Jade Presents was discriminating. You cannot have all your other seats available to the open public for purchase and decide that the accessible seats can’t be sold until a later time. Even their reasoning for not selling me the tickets because they didn’t want able bodied people buying them is flawed. What happens the next day when pre-sales is over? Do they have a system that prevents able-bodied people from buying those tickets? No, they don’t. I even informed them how this was an illegal practice. That they could not deny me tickets to the concerts at the presale time because I need accessible tickets. I even asked the person on the phone if it was a corporate policy or a company policy, but imagine that, I never got an answer.

It took me some standing up to the person on the phone but guess what, I have my tickets to both concerts. Though it does make me wonder, how many people would have just been like “oh ok, I’ll call back tomorrow.” Is it because they don’t know their rights? Or is it because they don’t have the self- confidence to stand up for themselves. Either way Jade Presents has not heard the last from me if this continues to be their practice.

ADA Requirements (http://www.ada.gov/ticketing_2010.htm)

Venues are required to sell tickets for accessible seats in the same manner and under the same conditions as all other ticket sales.

Tickets for accessible seats must be sold:

  • during the same hours;
  • through the same methods of purchase (by telephone, on site, through a website, or through third-party vendors); and
  • during the same stages of sales (pre-sales, promotions, general sales, wait lists, or lotteries) as non-accessible seats.

When a venue provides tickets to a third-party ticket vendor, including Internet-based vendors, the venue must include comparable tickets for accessible seats. Once third-party ticket vendors acquire tickets for accessible seats, they are obligated to sell them in accordance with the Department’s ADA requirements. If the venue fails to provide any tickets for accessible seats, the third-party vendor is encouraged, but not required, to contact the venue to obtain tickets for accessible seats. Similarly, if the venue provides unsold tickets to a “discount” or “half price” ticket outlet, it must also provide tickets for accessible seats, if such seats are available.

Disclosure:  Tawnya Taylor is also the Peer Mentor Specialist with Freedom Resource Center.  Freedom Resource Center is a disability rights and resource center serving 10 counties in Southeastern ND and North Central Minnesota.

Every mighty king was once a crying baby!
Every great tree was once a tiny seed!
Every tall building was once a paper!
And so I dream my dream!
(Eunice Akoth, Age 12.  2015 Women in the World Summit)

Wishing you peace and wellbeing as you discover and dream your dream.

PS: Remember to hold the one’s you love just a little closer and tighter this week (without expectations)

12 year old Eunice Akoth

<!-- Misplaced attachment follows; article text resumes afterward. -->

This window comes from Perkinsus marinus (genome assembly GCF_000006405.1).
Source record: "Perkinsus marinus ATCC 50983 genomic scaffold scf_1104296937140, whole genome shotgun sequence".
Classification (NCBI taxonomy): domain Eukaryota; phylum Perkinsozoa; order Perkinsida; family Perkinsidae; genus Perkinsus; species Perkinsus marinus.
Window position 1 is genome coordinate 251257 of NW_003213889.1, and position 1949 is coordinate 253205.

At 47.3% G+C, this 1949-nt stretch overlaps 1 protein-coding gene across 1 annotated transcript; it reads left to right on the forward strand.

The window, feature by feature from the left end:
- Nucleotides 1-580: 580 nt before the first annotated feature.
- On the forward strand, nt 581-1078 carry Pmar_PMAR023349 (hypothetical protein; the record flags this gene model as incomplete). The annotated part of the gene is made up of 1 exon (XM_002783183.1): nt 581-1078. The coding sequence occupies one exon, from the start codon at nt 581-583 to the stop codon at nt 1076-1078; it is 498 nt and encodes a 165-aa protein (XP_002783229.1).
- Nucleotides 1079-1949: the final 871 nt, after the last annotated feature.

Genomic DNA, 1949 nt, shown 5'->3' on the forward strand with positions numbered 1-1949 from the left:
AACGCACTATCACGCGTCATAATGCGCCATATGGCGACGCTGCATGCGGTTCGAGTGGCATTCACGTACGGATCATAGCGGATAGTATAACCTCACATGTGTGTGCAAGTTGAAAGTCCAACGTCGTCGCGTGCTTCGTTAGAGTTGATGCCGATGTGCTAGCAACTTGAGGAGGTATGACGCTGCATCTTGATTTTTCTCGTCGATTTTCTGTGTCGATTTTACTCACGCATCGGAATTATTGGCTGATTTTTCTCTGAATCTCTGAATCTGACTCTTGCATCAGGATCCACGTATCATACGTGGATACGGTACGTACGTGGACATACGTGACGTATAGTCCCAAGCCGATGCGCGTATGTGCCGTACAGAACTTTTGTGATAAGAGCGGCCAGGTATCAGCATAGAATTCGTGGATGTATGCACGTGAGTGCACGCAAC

12 year old Eunice Akoth

Stigma

 

 

 

 

 

 

 

 

A recent study found that 69 percent of adults experiencing psychological distress would hide mental health problems from co-workers and classmates, and 38 percent would even hide their problems from their friends and family. Significantly, 21 percent said that they would delay getting treatment out of fear that others would find out. By raising awareness, we can increase the percentage of people who are willing to seek the help they need.

Mental health stigma can be divided into two distinct types: social stigma is characterized by prejudicial attitudes and discriminating behavior directed towards individuals with mental health problems as a result of the psychiatric label they have been given. In contrast, perceived stigma or self-stigma is the internalizing by the mental health sufferer of their perceptions of discrimination, and perceived stigma can significantly affect feelings of shame and lead to poorer treatment outcomes.

May is National Mental Health Awareness Month! It gives us all the opportunity to combat the negative attitudes, prejudice, and discrimination that prevent people from accessing treatment and supports and isolate people from their communities.

Fighting Stigma

Use respectful language

Put the person before the illness – use phrases such as “a person with schizophrenia”. Never use terms like crazy, lunatic, psycho, retarded and correct people who do so.

Provide professional development opportunities for staff, regarding diversity, mental health issues, and fostering an inclusive work environment.

Include mental illness in discussions about acceptance of diversity, just as you would discuss cultural diversity, religious beliefs, physical disability, and sexual orientation.

Become an advocate

Create awareness by writing letters to newspapers and lawmakers. Speak out and challenge stereotypes portrayed in the media. Take it upon yourself to inform your community about the truth of mental illness.

Teach others about mental illness

Spread understanding that these are illnesses like any other.